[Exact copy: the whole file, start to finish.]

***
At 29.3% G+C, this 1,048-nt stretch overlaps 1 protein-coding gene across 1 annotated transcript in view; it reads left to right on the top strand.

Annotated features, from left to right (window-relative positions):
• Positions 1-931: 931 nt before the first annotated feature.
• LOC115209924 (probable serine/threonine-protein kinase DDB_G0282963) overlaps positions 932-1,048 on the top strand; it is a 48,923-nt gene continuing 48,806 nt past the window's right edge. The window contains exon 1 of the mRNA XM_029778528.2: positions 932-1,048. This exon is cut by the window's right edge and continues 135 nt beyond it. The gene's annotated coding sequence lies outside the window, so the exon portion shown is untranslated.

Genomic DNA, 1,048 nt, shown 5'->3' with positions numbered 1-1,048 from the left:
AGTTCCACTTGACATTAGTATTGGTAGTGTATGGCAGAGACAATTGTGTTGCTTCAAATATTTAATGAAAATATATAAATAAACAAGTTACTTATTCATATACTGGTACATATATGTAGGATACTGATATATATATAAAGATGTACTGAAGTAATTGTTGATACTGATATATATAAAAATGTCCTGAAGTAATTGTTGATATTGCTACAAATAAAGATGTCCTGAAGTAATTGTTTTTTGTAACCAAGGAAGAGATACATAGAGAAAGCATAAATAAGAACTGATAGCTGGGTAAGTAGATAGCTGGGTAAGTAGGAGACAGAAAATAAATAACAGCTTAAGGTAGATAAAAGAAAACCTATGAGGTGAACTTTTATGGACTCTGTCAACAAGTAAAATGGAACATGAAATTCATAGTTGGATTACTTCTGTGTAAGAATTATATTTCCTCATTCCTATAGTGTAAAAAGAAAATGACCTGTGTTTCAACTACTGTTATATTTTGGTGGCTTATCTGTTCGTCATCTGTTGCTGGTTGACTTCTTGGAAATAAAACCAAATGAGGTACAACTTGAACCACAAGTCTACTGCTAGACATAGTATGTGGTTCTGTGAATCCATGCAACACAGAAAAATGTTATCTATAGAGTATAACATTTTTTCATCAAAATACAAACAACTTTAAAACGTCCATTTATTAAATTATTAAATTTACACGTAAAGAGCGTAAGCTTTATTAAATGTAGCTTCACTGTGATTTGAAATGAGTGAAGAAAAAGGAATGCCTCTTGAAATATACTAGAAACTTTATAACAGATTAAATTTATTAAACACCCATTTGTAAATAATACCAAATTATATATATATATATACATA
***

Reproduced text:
At 29.3% G+C, this 1,048-nt stretch overlaps 1 protein-coding gene across 1 annotated transcript in view; it reads left to right on the top strand.

Annotated features, from left to right (window-relative positions):
• Positions 1-931: 931 nt before the first annotated feature.
• LOC115209924 (probable serine/threonine-protein kinase DDB_G0282963) overlaps positions 932-1,048 on the top strand; it is a 48,923-nt gene continuing 48,806 nt past the window's right edge. The window contains exon 1 of the mRNA XM_029778528.2: positions 932-1,048. This exon is cut by the window's right edge and continues 135 nt beyond it. The gene's annotated coding sequence lies outside the window, so the exon portion shown is untranslated.

Genomic DNA, 1,048 nt, shown 5'->3' with positions numbered 1-1,048 from the left:
AGTTCCACTTGACATTAGTATTGGTAGTGTATGGCAGAGACAATTGTGTTGCTTCAAATATTTAATGAAAATATATAAATAAACAAGTTACTTATTCATATACTGGTACATATATGTAGGATACTGATATATATATAAAGATGTACTGAAGTAATTGTTGATACTGATATATATAAAAATGTCCTGAAGTAATTGTTGATATTGCTACAAATAAAGATGTCCTGAAGTAATTGTTTTTTGTAACCAAGGAAGAGATACATAGAGAAAGCATAAATAAGAACTGATAGCTGGGTAAGTAGATAGCTGGGTAAGTAGGAGACAGAAAATAAATAACAGCTTAAGGTAGATAAAAGAAAACCTATGAGGTGAACTTTTATGGACTCTGTCAACAAGTAAAATGGAACATGAAATTCATAGTTGGATTACTTCTGTGTAAGAATTATATTTCCTCATTCCTATAGTGTAAAAAGAAAATGACCTGTGTTTCAACTACTGTTATATTTTGGTGGCTTATCTGTTCGTCATCTGTTGCTGGTTGACTTCTTGGAAATAAAACCAAATGAGGTACAACTTGAACCACAAGTCTACTGCTAGACATAGTATGTGGTTCTGTGAATCCATGCAACACAGAAAAATGTTATCTATAGAGTATAACATTTTTTCATCAAAATACAAACAACTTTAAAACGTCCATTTATTAAATTATTAAATTTACACGTAAAGAGCGTAAGCTTTATTAAATGTAGCTTCACTGTGATTTGAAATGAGTGAAGAAAAAGGAATGCCTCTTGAAATATACTAGAAACTTTATAACAGATTAAATTTATTAAACACCCATTTGTAAATAATACCAAATTATATATATATATATACATA